By Mass Communication Specialist Seaman A. O. Tinubu,
USS Harry S. Truman (CVN 75) Public Affairs
Beneath the waterline of the ship, Sailors toil in an inferno of noise and heat. Their coveralls cling to them, sticky with sweat, in sharp contrast to the cool, crisp attire of their shipmates on the flight deck above. No breeze relieves them; no sunlight touches them. Nevertheless, they labor on, determined and hardened to their purpose.
The Engineering department consists of approximately 300 Sailors from various rates, including machinist’s mates, machinery repairmen, damage controlmen, electrician’s mates, hull maintenance technicians and yeomen.
These rates band together to maintain the ship- safely departing Norfolk was only the first task on the agenda. Engineering department continues to support every aspect of the ship as Truman conducts its overseas mission.
“Teamwork plays a large role in daily work in Engineering department,” said Master Chief Machinist’s Mate W. Ponder. “The wealth of knowledge between all our rates is immense, and with that knowledge we’re able to tackle any problem that may occur.”
When required parts for machines are not readily accessible, machinery repairmen are available to make them. The department provides a machine shop where these components are constructed.
Electrician’s mates receive trouble calls to make repairs throughout. Their tasks range from electrical safety checks on personal equipment to removing exposed wires.
“We believe in working as a team to get to get the job done,” said Electrician’s mate Fireman N. Williams. “We all look out for one another. We make it a habit to work in pairs.”
Hull maintenance technicians repair ruptured pipes and sewage pipes and conduct sheet metal work and welding.
“Plumbing may be overlooked as a minor problem, but it can be detrimental to the health and comfort of the entire ship if it isn’t taken seriously,” said Hull Maintenance Technician 2nd Class C. Carbonetto. “I love knowing what I do everyday will eventually help thousands of people.”
Flying Squad is the ship’s primary casualty response team. Consisting of mostly Engineering department Sailors, Flying Squad fights fires, responds to toxic gas leaks, controls flooding, and stands ready at a moment’s notice to combat any other damage control casualties that could arise aboard the ship.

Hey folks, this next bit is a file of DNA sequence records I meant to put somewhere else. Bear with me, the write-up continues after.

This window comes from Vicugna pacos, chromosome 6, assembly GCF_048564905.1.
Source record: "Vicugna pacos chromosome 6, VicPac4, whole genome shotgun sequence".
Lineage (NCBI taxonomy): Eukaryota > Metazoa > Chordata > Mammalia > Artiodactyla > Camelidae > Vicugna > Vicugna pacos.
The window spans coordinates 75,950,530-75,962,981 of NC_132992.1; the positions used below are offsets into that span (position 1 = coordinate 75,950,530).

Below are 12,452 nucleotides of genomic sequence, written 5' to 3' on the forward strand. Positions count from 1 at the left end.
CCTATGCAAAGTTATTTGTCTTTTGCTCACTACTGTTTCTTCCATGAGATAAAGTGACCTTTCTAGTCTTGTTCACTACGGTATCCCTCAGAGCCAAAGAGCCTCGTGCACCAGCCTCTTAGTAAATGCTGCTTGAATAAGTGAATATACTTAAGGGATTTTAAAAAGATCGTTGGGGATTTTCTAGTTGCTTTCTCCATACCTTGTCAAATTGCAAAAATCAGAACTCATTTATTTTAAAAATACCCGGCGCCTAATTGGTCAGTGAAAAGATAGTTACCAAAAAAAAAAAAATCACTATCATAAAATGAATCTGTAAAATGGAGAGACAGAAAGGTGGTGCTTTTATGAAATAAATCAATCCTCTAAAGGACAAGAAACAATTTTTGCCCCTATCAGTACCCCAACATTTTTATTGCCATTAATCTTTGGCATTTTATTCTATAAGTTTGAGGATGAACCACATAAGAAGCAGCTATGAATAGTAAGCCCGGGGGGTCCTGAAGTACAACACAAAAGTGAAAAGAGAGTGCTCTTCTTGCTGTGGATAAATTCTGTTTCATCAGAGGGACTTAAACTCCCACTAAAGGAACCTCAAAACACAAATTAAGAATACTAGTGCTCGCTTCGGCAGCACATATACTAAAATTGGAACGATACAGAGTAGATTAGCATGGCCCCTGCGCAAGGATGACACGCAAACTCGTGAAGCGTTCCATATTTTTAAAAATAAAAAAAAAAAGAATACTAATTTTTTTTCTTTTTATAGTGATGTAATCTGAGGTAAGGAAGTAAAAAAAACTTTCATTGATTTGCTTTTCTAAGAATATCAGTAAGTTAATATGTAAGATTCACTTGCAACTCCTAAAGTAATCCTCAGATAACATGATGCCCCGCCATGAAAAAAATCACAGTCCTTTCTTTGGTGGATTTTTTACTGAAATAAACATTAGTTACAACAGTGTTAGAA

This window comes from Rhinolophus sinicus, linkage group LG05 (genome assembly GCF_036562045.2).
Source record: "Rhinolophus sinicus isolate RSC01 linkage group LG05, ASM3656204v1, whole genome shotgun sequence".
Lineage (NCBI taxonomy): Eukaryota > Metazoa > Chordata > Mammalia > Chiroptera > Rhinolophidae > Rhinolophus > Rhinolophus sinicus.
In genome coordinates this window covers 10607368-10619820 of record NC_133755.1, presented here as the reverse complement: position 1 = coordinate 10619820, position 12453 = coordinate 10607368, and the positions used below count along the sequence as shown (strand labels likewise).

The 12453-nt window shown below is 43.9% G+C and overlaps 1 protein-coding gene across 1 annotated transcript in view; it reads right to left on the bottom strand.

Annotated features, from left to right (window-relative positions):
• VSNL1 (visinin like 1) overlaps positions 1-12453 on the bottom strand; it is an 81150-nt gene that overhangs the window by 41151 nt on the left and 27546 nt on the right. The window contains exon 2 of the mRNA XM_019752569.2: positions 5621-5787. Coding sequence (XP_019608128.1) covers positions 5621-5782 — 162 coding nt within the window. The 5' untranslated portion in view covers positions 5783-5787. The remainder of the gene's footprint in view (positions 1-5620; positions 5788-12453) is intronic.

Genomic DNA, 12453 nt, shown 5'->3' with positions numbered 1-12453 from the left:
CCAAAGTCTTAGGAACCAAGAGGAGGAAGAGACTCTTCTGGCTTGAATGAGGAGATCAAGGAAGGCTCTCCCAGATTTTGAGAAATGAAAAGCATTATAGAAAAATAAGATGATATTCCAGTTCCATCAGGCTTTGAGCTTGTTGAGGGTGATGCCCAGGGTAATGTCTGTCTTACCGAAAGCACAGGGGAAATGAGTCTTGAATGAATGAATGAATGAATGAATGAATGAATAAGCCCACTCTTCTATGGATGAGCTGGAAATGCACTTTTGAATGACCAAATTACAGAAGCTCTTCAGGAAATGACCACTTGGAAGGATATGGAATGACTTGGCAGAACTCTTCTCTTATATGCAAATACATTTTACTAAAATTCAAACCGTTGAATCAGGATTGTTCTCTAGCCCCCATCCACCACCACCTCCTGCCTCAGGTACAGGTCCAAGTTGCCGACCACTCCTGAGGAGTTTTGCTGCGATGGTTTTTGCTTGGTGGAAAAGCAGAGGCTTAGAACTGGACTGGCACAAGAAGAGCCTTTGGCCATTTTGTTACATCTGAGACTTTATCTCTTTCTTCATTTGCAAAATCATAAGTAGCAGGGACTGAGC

Damage controlmen are responsible for damage control equipment aboard Truman. To ensure the participation of all hands if any damage control casualties occur, damage controlmen conduct training with the crew, from Basic DC at Damage Control University, to Advanced DC, and Damage Control Petty Officer Training.
“Teamwork is huge because when we’re called away for casualties we have to be able to trust each other,” said Damage Controlmen 3rd Class M. Treadway. “We need to have confidence that all of our shipmates know what to do in the face of an emergency. Teamwork and training go hand in hand as a damage controlmen.”
Aboard an aircraft carrier where maintenance may seem like an endless task, preserving the material condition of the ship is an all hands evolution.
To support this, Engineering department Sailors regularly conduct Maintenance and Material Management training for those seeking their initial maintenance qualification, or seeking work center supervisor qualifications.
3M Training is designed to provide ships and applicable shore stations with a simple and standard means for planning, scheduling and performing maintenance on all shipboard systems and equipment. The primary objective of 3M is to manage shipboard maintenance in a manner that will ensure maximum equipment and system operational readiness.
“It’s very hard to perform maintenance on an aircraft carrier,” said Cmdr. B. Drennan, Truman Chief Engineer. “There’s so much to be done and a great deal of responsibility that goes along with being in Engineering.”
At this stage in the deployment, Truman has suffered no major equipment casualties thanks to the combined skill and knowledge of Sailors in Engineering department, said Drennan.
“As the head of the department it gives me great satisfaction to know that the Sailors in Engineering can do anything and fix anything aboard the ship,” said Drennan. “I’ve always loved being an Engineer in the Navy, but this is probably the best engineering department I’ve ever worked in.”
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